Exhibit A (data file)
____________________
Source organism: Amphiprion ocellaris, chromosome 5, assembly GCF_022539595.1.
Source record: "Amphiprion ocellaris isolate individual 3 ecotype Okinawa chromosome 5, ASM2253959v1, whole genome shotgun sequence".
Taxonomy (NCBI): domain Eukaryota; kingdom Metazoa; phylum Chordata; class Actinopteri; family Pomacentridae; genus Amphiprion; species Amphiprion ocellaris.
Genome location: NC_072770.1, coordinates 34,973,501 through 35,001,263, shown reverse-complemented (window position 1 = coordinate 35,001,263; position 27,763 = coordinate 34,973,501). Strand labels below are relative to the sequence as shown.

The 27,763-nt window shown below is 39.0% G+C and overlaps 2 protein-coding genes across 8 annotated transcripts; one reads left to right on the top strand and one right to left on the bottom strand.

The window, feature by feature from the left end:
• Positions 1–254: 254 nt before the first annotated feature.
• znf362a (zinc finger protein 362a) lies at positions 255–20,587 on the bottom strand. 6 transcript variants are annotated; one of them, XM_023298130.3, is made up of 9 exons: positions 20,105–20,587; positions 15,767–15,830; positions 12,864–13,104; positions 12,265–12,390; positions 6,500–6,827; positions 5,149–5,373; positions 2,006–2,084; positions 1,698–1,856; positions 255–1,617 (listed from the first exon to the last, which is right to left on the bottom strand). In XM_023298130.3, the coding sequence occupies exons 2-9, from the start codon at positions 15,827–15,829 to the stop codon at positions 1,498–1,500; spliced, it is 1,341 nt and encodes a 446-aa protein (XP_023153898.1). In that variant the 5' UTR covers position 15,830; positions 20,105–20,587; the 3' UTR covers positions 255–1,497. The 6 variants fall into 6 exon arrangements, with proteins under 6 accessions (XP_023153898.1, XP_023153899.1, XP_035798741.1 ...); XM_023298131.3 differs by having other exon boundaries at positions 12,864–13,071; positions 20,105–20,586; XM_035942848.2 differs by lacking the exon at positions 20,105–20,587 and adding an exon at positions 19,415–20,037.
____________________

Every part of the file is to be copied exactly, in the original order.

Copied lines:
Source organism: Amphiprion ocellaris, chromosome 5, assembly GCF_022539595.1.
Source record: "Amphiprion ocellaris isolate individual 3 ecotype Okinawa chromosome 5, ASM2253959v1, whole genome shotgun sequence".
Taxonomy (NCBI): domain Eukaryota; kingdom Metazoa; phylum Chordata; class Actinopteri; family Pomacentridae; genus Amphiprion; species Amphiprion ocellaris.
Genome location: NC_072770.1, coordinates 34,973,501 through 35,001,263, shown reverse-complemented (window position 1 = coordinate 35,001,263; position 27,763 = coordinate 34,973,501). Strand labels below are relative to the sequence as shown.

The 27,763-nt window shown below is 39.0% G+C and overlaps 2 protein-coding genes across 8 annotated transcripts; one reads left to right on the top strand and one right to left on the bottom strand.

The window, feature by feature from the left end:
• Positions 1–254: 254 nt before the first annotated feature.
• znf362a (zinc finger protein 362a) lies at positions 255–20,587 on the bottom strand. 6 transcript variants are annotated; one of them, XM_023298130.3, is made up of 9 exons: positions 20,105–20,587; positions 15,767–15,830; positions 12,864–13,104; positions 12,265–12,390; positions 6,500–6,827; positions 5,149–5,373; positions 2,006–2,084; positions 1,698–1,856; positions 255–1,617 (listed from the first exon to the last, which is right to left on the bottom strand). In XM_023298130.3, the coding sequence occupies exons 2-9, from the start codon at positions 15,827–15,829 to the stop codon at positions 1,498–1,500; spliced, it is 1,341 nt and encodes a 446-aa protein (XP_023153898.1). In that variant the 5' UTR covers position 15,830; positions 20,105–20,587; the 3' UTR covers positions 255–1,497. The 6 variants fall into 6 exon arrangements, with proteins under 6 accessions (XP_023153898.1, XP_023153899.1, XP_035798741.1 ...); XM_023298131.3 differs by having other exon boundaries at positions 12,864–13,071; positions 20,105–20,586; XM_035942848.2 differs by lacking the exon at positions 20,105–20,587 and adding an exon at positions 19,415–20,037.